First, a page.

NEW RICHMOND, Wis – Representative Rob Stafsholt (R-New Richmond) and the Speaker’s Task Force on Suicide Prevention released nine proposals for co-sponsorship today. In an effort to raise awareness of this issue, legislators on both sides of the aisle worked with members of the public to craft proposals that can benefit all Wisconsinites.

“Being on the Suicide Prevention Task Force has been a humbling, yet rewarding job,” said Representative Stafsholt. “Suicide is never an easy topic to discuss, but it is an issue that needs to be addressed in a timely matter. Every life matters, and as legislators, we must do all we can to protect our friends and families.”

The legislation introduced at today’s press conference will create a variety of programs that are aimed at helping all Wisconsinites in need. The programs range from Farmer Tuition Assistance Grants, and continuing education requirements relating to suicide for health care professionals, to Grants for a Suicide Prevention Program within the Department of Health Services and Grants to the Wisconsin Safe and Healthy Schools Center.

“Mental Health issues are very wide-spread in Wisconsin and are dramatically different from person to person,” said Representative Stafsholt. “Our proposals target high-risk demographics and makes certain that all people are given a chance to live a healthy and happy life here in Wisconsin.”

Two proposals, relating to young people in Wisconsin, have been authored by Representative Stafsholt. The first would create a peer-to-peer suicide prevention program in high schools. These programs, often called “Hope Squads” or “Sources of Strength,” train students to recognize suicide warnings in their peers and to report those signs to an adult.  The second bill ensures that all future identification cards issued by a school include contact information for the National Suicide Prevention Hotline.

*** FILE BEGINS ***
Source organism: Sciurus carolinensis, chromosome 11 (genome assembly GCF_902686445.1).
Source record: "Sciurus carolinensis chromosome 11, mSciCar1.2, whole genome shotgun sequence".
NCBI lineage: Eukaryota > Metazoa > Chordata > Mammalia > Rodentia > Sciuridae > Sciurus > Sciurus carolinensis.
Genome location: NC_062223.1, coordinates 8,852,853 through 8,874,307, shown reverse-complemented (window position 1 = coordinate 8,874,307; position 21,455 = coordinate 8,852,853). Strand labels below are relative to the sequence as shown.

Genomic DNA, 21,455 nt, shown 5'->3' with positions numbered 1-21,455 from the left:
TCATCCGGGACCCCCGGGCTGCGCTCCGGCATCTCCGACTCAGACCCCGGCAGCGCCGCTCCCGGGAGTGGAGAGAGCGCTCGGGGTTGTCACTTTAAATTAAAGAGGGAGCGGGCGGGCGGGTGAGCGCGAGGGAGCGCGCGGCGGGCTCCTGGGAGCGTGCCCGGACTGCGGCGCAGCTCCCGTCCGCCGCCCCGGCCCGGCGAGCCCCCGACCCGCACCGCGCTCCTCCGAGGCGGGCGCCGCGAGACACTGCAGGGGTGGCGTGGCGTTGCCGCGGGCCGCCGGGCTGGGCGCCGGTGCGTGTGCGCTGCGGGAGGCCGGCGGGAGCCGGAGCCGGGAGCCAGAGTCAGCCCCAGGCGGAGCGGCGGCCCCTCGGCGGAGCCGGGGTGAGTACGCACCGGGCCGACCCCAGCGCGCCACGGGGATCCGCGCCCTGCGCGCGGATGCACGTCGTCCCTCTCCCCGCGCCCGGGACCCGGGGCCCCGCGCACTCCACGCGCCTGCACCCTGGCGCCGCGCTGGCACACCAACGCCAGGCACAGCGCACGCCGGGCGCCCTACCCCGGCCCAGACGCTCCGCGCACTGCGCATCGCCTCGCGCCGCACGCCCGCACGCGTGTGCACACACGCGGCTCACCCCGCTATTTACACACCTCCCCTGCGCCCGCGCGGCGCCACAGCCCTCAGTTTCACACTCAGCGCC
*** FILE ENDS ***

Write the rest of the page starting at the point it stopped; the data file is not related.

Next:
“As a parent of a high school student, I’m constantly reminded of the burdens many children face every day,” said Representative Stafsholt. “We must work to build an environment that shows compassion and trust amongst our student’s peers. However, there will be times when friends and loved ones aren’t by a child’s side. Our children must be reminded that a kind voice on the other side of the phone, someone that isn’t a friend, parent, or relative, can help in dark times.”  

Since April, the members of the bipartisan task force, which was co-chaired by Representative Joan Ballweg (R-Markesan) and Representative Steve Doyle (D-Onalaska), examined a variety of topics to combat this challenging, and unfortunate problem. The Task Force was asked to examine:

  • State resources and programs dedicated to suicide prevention and awareness
  • Opportunities to target and assist at-risk individuals
  • Ways to better harness the use of technology to reach and understand vulnerable populations
  • The use of evidence-based programs and protocols
  • The use of treatment of support service options and barriers that hinder individuals from receiving needed care

A copy of the Report sent to Assembly Speaker Robin Vos (R-Rochester) can be found here.

If you or someone you know is struggling, call the National Suicide Prevention Lifeline at 1.800.273.8255 or text “HOPELINE” to 741741.


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